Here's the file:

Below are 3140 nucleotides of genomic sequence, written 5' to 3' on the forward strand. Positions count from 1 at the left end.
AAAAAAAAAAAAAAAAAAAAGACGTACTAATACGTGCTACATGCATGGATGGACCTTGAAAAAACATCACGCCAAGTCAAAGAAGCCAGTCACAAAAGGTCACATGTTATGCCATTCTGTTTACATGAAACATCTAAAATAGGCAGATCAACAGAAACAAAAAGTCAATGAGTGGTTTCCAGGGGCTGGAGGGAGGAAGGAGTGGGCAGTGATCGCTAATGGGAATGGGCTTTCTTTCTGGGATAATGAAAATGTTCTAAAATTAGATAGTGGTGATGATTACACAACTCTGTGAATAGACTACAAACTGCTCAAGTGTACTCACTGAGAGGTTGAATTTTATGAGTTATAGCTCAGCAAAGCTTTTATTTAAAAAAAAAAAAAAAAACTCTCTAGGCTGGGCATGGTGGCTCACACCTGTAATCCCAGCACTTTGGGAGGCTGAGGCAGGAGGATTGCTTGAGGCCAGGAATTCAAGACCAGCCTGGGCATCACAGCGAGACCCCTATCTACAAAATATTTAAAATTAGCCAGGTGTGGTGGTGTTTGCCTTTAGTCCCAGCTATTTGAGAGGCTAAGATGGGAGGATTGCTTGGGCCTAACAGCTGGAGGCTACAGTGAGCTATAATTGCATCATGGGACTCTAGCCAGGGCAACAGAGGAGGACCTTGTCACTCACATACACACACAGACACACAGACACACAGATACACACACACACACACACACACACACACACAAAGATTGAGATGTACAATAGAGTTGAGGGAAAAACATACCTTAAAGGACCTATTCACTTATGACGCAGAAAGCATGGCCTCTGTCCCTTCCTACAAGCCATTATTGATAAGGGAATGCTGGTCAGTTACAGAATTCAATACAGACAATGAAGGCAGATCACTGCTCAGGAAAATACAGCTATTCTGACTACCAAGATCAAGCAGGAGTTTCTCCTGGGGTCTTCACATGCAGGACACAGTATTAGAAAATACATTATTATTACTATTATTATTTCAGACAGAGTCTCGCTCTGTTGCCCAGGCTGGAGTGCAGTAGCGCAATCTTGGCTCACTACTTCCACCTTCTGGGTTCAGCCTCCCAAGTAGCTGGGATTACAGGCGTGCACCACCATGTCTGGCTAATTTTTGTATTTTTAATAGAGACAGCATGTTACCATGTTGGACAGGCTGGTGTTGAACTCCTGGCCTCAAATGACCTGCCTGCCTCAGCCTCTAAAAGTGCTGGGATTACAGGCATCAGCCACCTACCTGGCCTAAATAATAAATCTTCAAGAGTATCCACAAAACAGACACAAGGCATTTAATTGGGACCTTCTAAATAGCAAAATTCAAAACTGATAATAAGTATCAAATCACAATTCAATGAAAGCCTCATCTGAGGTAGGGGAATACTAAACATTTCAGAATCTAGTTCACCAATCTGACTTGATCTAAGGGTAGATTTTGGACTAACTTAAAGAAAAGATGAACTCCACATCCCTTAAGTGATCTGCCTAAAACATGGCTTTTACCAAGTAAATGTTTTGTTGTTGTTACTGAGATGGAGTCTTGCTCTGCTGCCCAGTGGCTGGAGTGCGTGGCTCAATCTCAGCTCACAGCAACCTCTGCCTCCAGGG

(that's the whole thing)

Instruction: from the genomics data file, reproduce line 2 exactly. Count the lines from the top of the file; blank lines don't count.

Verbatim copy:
AAAAAAAAAAAAAAAAAAAAGACGTACTAATACGTGCTACATGCATGGATGGACCTTGAAAAAACATCACGCCAAGTCAAAGAAGCCAGTCACAAAAGGTCACATGTTATGCCATTCTGTTTACATGAAACATCTAAAATAGGCAGATCAACAGAAACAAAAAGTCAATGAGTGGTTTCCAGGGGCTGGAGGGAGGAAGGAGTGGGCAGTGATCGCTAATGGGAATGGGCTTTCTTTCTGGGATAATGAAAATGTTCTAAAATTAGATAGTGGTGATGATTACACAACTCTGTGAATAGACTACAAACTGCTCAAGTGTACTCACTGAGAGGTTGAATTTTATGAGTTATAGCTCAGCAAAGCTTTTATTTAAAAAAAAAAAAAAAAACTCTCTAGGCTGGGCATGGTGGCTCACACCTGTAATCCCAGCACTTTGGGAGGCTGAGGCAGGAGGATTGCTTGAGGCCAGGAATTCAAGACCAGCCTGGGCATCACAGCGAGACCCCTATCTACAAAATATTTAAAATTAGCCAGGTGTGGTGGTGTTTGCCTTTAGTCCCAGCTATTTGAGAGGCTAAGATGGGAGGATTGCTTGGGCCTAACAGCTGGAGGCTACAGTGAGCTATAATTGCATCATGGGACTCTAGCCAGGGCAACAGAGGAGGACCTTGTCACTCACATACACACACAGACACACAGACACACAGATACACACACACACACACACACACACACACACAAAGATTGAGATGTACAATAGAGTTGAGGGAAAAACATACCTTAAAGGACCTATTCACTTATGACGCAGAAAGCATGGCCTCTGTCCCTTCCTACAAGCCATTATTGATAAGGGAATGCTGGTCAGTTACAGAATTCAATACAGACAATGAAGGCAGATCACTGCTCAGGAAAATACAGCTATTCTGACTACCAAGATCAAGCAGGAGTTTCTCCTGGGGTCTTCACATGCAGGACACAGTATTAGAAAATACATTATTATTACTATTATTATTTCAGACAGAGTCTCGCTCTGTTGCCCAGGCTGGAGTGCAGTAGCGCAATCTTGGCTCACTACTTCCACCTTCTGGGTTCAGCCTCCCAAGTAGCTGGGATTACAGGCGTGCACCACCATGTCTGGCTAATTTTTGTATTTTTAATAGAGACAGCATGTTACCATGTTGGACAGGCTGGTGTTGAACTCCTGGCCTCAAATGACCTGCCTGCCTCAGCCTCTAAAAGTGCTGGGATTACAGGCATCAGCCACCTACCTGGCCTAAATAATAAATCTTCAAGAGTATCCACAAAACAGACACAAGGCATTTAATTGGGACCTTCTAAATAGCAAAATTCAAAACTGATAATAAGTATCAAATCACAATTCAATGAAAGCCTCATCTGAGGTAGGGGAATACTAAACATTTCAGAATCTAGTTCACCAATCTGACTTGATCTAAGGGTAGATTTTGGACTAACTTAAAGAAAAGATGAACTCCACATCCCTTAAGTGATCTGCCTAAAACATGGCTTTTACCAAGTAAATGTTTTGTTGTTGTTACTGAGATGGAGTCTTGCTCTGCTGCCCAGTGGCTGGAGTGCGTGGCTCAATCTCAGCTCACAGCAACCTCTGCCTCCAGGG